Myopia Management

Myopia Management: To Treat or Not to Treat?

By Eric R. Ritchey, OD, PhD, FAAO

This is the third in a series of excerpts from the newly posted ROB Special Report “Opportunities & Business Strategies in Myopia Management.” CLICK HERE to download the full report, which is sponsored by Alcon, CareCredit and Essilor.

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It’s an exciting time in myopia management, with many new and enhanced treatments available to your patients.

Traditionally, optometry has managed myopia from a palliative approach, treating symptoms with spectacles and contact lenses while offering little in the way of a true treatment.

The advent of refractive surgery offered patients an alternative to spectacles and contact lenses; however, this option did nothing to prevent the development of ocular disease associated with increased ocular growth. While myopia prevalence has been steadily increasing for over 40 years, our understanding of refractive error development and myopia progression have also increased.1-3

Today’s optometrist can finally offer our young myopes an alternative to traditional refractive error correction that can improve their quality of life and reduce their potential for future ocular disease.

Today’s practitioners also have diagnostic tools at their disposal to effectively track the progression of myopia and determine if their treatment method is effective. In this article, we will discuss some of the technologies available to eyecare practitioners for the modern management of myopia.

First, we need to address the question of why we should attempt to slow myopia progression. Often the parents of potential patients do not feel that being nearsighted is a significant health concern. While most patients consider myopia to be a nuisance, or a relatively benign condition, myopia has become a worldwide epidemic.

Epidemiologic studies have shown that the prevalence of myopia has been steadily increasing globally, with some countries in Southeast Asia reporting myopia prevalence of 90 percent or greater in young adults by the time they enter their twenties.4-6 The U.S. and Europe, while not seeing increases as large as those seen in Asia, have also shown a steady increase in myopia development.1, 7, 8

Along with the increase in myopia prevalence, the age of myopia onset is decreasing, meaning that the myopes we see in the future will most likely be more myopic than our current patients. The consequence of these changes is the development of future disease and a lower quality of life for our patients. Myopia has been associated with a number of conditions, including increased odds for developing cataracts, open angle glaucoma and retinal detachment.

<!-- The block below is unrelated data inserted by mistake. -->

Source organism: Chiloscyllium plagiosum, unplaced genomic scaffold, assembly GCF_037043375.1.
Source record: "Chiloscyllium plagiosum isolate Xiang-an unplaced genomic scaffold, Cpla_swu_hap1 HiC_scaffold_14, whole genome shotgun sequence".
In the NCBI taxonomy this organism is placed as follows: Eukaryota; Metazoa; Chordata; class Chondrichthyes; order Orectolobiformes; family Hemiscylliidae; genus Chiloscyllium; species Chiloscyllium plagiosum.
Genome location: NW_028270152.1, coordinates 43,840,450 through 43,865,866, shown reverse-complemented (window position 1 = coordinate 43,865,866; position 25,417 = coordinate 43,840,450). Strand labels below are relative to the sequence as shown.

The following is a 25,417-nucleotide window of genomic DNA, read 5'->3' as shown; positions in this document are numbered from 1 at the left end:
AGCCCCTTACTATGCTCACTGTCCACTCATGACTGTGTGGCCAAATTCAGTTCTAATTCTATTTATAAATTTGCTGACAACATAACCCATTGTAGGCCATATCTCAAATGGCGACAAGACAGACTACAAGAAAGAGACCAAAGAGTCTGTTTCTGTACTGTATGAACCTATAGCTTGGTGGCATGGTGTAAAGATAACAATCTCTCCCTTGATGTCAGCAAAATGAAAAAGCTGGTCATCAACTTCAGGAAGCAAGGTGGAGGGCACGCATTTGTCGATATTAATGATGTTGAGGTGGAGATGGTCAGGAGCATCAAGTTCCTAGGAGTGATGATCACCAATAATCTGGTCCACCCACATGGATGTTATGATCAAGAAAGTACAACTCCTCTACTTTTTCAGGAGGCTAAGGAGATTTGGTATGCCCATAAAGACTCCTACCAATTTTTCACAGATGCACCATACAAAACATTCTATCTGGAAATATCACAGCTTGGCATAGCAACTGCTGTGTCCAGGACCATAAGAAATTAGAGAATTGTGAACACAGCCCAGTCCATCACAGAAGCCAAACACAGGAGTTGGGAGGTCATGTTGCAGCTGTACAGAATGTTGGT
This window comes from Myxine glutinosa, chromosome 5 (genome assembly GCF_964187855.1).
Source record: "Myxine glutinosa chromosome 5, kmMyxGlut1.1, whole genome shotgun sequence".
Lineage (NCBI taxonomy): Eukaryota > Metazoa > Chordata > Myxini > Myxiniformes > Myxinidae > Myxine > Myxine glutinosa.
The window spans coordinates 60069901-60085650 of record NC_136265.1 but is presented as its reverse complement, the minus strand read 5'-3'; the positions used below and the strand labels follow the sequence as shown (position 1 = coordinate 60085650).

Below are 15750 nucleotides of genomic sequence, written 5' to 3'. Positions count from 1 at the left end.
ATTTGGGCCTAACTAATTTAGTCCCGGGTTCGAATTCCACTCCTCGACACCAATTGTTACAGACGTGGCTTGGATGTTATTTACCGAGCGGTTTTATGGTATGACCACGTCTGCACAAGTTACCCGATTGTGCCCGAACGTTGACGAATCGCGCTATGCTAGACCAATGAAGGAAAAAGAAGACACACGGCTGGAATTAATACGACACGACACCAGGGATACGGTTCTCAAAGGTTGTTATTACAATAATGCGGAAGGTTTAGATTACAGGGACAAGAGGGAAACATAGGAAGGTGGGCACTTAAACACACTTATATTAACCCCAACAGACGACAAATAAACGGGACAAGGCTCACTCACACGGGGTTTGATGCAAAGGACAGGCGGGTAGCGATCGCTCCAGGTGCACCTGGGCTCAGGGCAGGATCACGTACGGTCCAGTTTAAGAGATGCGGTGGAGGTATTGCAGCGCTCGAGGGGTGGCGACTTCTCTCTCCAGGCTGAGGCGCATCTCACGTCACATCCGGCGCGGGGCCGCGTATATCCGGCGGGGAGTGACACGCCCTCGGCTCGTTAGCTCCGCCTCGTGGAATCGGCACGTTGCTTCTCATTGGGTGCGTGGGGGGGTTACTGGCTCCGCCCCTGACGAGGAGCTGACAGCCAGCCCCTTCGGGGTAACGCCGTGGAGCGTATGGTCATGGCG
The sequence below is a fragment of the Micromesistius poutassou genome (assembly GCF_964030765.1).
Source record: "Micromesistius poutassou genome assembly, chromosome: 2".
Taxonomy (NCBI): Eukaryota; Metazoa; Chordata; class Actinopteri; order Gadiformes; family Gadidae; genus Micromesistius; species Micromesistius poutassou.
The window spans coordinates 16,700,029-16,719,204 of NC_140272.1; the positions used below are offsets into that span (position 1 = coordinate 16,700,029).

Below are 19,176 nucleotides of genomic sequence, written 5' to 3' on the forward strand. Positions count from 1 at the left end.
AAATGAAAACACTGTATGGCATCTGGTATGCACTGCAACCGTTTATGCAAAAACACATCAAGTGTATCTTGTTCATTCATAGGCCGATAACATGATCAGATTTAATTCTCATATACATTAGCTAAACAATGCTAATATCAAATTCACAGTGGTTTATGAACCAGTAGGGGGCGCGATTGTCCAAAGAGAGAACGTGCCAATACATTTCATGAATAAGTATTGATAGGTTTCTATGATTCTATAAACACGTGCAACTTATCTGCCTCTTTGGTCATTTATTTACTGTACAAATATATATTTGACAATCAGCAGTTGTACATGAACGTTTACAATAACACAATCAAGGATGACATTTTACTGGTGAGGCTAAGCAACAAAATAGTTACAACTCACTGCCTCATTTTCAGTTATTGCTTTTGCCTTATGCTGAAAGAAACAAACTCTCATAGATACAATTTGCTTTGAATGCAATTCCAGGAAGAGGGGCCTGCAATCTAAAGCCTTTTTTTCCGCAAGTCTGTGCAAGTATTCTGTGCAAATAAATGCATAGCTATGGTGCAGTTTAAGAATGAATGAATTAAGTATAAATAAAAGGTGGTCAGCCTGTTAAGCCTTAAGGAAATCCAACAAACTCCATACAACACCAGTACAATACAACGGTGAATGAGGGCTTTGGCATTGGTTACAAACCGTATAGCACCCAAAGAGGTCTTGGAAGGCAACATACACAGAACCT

High myopia, defined as worse than -5.00 or -6.00 diopters of myopia in most scientific publications, is associated with a number of conditions including posterior staphyloma, chorioretinal and RPE atrophy and lacquer cracks. Most significant may be the development of myopic maculopathy, which includes macular hemorrhages, foveoschisis, macular holes and choroidal neovascularization (CNV). These conditions may lead to significant vision loss or blindness.9-16

With an increasing number of myopic patients and more myopia-related ocular disease, myopia will become an increasingly significant financial burden on public health infrastructure, not only from the cost of spectacles and contact lenses, but, also from the increased medical and surgical expenses associated with treating high myopia.17-20

Given these risks, the case for attempting to slow myopia progression is compelling. However, it is important to remember that currently there is no FDA-approved pharmacological or medical device treatment for the prevention of myopia development or for the slowing on myopia progression. All of the technologies we will discuss are used on an “off-label” basis. Off-label usage of medical devices and pharmaceuticals is a common and accepted practice in health care.

Per the FDA: “Good medical practice and the best interests of the patient require that physicians use legally available drugs, biologics and devices according to their best knowledge and judgement. If physicians use a product for an indication not in the approved labeling, they have the responsibility to be well informed about the product, to base its use on firm scientific rationale and on sound medical evidence, and to maintain records of the product’s use and effects.”

Given this, patients who wish to pursue myopia control treatment should be educated that use of any of these technologies is off-label. The risk and benefit from use of such treatment, and this education, should be documented in the patient record.



1. Flitcroft, D. I. (2012). The complex interactions of retinal, optical and environmental factors in myopia aetiology. Progress in retinal and eye
research, 31(6), 622-660.
2. Vongphanit, J., Mitchell, P., & Wang, J. J. (2002). Prevalence and progression of myopic retinopathy in an older population. Ophthalmology,
109(4), 704-711.
3. Ogawa, A., & Tanaka, M. (1988). The relationship between refractive errors and retinal detachment–analysis of 1,166 retinal detachment
cases. Japanese Journal of Ophthalmology, 32(3), 310-315.
4. Lim, R., Mitchell, P., & Cumming, R. G. (1999). Refractive associations with cataract: the Blue Mountains Eye Study. Investigative
Ophthalmology & Visual Science, 40(12), 3021-3026.


Eric R. Ritchey, OD, PhD, FAAO, is Assistant Professor at The University of Houston College of Optometry.

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